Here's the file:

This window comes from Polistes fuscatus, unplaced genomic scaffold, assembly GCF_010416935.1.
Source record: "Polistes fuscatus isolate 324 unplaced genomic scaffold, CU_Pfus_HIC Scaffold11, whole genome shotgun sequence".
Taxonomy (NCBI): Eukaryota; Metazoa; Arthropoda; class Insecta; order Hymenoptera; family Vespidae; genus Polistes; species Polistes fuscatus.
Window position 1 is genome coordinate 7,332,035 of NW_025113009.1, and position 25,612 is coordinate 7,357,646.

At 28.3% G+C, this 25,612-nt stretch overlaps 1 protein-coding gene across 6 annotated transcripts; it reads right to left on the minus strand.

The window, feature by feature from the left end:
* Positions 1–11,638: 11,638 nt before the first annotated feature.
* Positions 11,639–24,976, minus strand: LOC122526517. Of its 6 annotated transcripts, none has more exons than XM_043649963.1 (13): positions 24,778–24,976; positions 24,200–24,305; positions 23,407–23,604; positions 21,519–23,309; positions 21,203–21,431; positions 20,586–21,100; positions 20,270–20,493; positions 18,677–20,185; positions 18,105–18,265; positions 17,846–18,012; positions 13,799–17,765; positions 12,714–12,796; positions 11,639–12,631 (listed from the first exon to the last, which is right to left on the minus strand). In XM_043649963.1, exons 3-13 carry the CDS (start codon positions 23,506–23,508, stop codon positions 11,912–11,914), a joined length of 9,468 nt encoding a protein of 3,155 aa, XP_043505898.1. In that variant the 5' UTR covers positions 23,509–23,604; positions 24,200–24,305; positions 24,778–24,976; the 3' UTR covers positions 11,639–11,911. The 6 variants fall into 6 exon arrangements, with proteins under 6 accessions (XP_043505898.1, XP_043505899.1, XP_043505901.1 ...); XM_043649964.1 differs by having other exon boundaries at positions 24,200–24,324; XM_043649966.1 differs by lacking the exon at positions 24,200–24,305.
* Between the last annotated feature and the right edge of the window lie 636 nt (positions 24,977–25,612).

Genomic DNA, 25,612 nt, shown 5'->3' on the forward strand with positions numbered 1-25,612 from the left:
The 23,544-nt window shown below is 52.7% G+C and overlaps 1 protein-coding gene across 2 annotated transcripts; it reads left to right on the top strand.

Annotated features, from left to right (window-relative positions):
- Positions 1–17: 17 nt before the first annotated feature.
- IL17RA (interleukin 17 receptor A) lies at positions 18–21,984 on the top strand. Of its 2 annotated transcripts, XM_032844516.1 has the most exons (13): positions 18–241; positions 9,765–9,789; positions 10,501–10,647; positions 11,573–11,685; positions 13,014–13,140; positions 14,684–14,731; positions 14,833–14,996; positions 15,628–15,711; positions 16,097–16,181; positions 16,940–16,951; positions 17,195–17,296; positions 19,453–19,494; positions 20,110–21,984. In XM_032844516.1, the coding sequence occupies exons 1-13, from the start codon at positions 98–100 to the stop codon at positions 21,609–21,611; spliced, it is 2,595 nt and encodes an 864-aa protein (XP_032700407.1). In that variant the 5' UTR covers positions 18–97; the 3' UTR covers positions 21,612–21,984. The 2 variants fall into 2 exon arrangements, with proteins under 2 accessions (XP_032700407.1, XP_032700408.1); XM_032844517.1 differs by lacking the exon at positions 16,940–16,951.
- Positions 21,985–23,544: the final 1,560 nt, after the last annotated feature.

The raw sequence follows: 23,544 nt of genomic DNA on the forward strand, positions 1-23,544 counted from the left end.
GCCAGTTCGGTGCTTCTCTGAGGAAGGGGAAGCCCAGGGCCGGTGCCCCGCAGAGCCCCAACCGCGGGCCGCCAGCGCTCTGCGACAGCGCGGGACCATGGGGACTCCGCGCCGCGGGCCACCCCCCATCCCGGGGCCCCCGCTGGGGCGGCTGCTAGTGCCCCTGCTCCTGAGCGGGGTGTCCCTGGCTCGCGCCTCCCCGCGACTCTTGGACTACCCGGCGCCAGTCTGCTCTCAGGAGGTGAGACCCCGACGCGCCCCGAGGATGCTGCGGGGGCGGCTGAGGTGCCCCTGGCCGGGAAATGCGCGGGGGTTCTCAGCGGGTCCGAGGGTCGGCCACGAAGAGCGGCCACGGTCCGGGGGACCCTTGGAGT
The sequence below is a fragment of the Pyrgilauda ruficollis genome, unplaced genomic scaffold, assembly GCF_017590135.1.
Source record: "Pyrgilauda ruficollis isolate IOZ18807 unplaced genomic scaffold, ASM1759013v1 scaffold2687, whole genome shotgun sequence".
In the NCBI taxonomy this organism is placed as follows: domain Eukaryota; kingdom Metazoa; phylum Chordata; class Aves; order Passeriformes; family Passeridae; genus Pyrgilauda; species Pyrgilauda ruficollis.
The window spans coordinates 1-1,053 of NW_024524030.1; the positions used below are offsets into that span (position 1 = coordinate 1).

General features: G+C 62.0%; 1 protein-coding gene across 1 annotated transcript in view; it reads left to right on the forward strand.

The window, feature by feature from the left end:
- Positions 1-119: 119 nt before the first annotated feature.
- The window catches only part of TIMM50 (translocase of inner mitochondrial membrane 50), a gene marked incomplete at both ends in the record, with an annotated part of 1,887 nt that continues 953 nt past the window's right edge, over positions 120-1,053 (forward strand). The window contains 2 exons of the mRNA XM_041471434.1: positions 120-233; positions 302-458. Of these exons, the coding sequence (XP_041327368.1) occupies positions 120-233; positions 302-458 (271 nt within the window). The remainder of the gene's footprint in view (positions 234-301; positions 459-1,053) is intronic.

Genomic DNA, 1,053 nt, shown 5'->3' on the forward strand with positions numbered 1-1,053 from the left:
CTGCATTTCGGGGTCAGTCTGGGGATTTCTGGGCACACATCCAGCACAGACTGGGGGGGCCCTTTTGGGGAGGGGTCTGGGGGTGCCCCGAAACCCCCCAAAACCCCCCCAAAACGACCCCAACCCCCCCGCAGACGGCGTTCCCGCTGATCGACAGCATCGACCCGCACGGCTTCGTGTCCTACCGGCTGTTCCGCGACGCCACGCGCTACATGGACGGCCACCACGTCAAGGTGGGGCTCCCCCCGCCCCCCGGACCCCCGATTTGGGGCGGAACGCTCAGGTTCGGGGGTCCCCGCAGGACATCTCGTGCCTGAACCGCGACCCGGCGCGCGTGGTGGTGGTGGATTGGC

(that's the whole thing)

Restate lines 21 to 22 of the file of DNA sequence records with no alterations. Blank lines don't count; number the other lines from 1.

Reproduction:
The window spans coordinates 1-1,053 of NW_024524030.1; the positions used below are offsets into that span (position 1 = coordinate 1).

General features: G+C 62.0%; 1 protein-coding gene across 1 annotated transcript in view; it reads left to right on the forward strand.